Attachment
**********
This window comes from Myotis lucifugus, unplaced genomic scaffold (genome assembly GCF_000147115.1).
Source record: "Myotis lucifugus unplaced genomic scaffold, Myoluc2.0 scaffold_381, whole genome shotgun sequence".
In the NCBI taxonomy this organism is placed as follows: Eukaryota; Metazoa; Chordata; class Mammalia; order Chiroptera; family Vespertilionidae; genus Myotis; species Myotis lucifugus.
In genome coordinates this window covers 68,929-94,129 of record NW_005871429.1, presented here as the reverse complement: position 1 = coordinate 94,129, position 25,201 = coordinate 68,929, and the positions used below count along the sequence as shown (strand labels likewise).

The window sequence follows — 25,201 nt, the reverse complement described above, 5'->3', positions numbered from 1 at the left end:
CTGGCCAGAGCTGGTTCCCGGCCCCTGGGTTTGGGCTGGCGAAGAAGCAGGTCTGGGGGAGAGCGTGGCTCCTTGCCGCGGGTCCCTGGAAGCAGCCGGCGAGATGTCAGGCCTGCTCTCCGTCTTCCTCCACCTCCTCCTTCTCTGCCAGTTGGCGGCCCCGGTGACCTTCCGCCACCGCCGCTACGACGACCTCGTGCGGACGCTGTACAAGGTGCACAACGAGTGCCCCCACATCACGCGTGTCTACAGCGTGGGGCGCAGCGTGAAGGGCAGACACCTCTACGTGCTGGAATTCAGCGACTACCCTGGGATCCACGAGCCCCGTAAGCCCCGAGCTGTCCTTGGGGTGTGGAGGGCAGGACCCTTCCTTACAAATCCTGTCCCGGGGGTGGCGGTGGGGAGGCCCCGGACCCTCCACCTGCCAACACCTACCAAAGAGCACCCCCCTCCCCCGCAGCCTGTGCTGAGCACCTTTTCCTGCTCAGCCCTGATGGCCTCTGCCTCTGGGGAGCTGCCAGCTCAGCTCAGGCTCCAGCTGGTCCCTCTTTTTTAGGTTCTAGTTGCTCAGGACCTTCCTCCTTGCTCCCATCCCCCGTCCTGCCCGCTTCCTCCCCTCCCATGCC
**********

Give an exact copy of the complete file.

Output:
This window comes from Myotis lucifugus, unplaced genomic scaffold (genome assembly GCF_000147115.1).
Source record: "Myotis lucifugus unplaced genomic scaffold, Myoluc2.0 scaffold_381, whole genome shotgun sequence".
In the NCBI taxonomy this organism is placed as follows: Eukaryota; Metazoa; Chordata; class Mammalia; order Chiroptera; family Vespertilionidae; genus Myotis; species Myotis lucifugus.
In genome coordinates this window covers 68,929-94,129 of record NW_005871429.1, presented here as the reverse complement: position 1 = coordinate 94,129, position 25,201 = coordinate 68,929, and the positions used below count along the sequence as shown (strand labels likewise).

The window sequence follows — 25,201 nt, the reverse complement described above, 5'->3', positions numbered from 1 at the left end:
CTGGCCAGAGCTGGTTCCCGGCCCCTGGGTTTGGGCTGGCGAAGAAGCAGGTCTGGGGGAGAGCGTGGCTCCTTGCCGCGGGTCCCTGGAAGCAGCCGGCGAGATGTCAGGCCTGCTCTCCGTCTTCCTCCACCTCCTCCTTCTCTGCCAGTTGGCGGCCCCGGTGACCTTCCGCCACCGCCGCTACGACGACCTCGTGCGGACGCTGTACAAGGTGCACAACGAGTGCCCCCACATCACGCGTGTCTACAGCGTGGGGCGCAGCGTGAAGGGCAGACACCTCTACGTGCTGGAATTCAGCGACTACCCTGGGATCCACGAGCCCCGTAAGCCCCGAGCTGTCCTTGGGGTGTGGAGGGCAGGACCCTTCCTTACAAATCCTGTCCCGGGGGTGGCGGTGGGGAGGCCCCGGACCCTCCACCTGCCAACACCTACCAAAGAGCACCCCCCTCCCCCGCAGCCTGTGCTGAGCACCTTTTCCTGCTCAGCCCTGATGGCCTCTGCCTCTGGGGAGCTGCCAGCTCAGCTCAGGCTCCAGCTGGTCCCTCTTTTTTAGGTTCTAGTTGCTCAGGACCTTCCTCCTTGCTCCCATCCCCCGTCCTGCCCGCTTCCTCCCCTCCCATGCC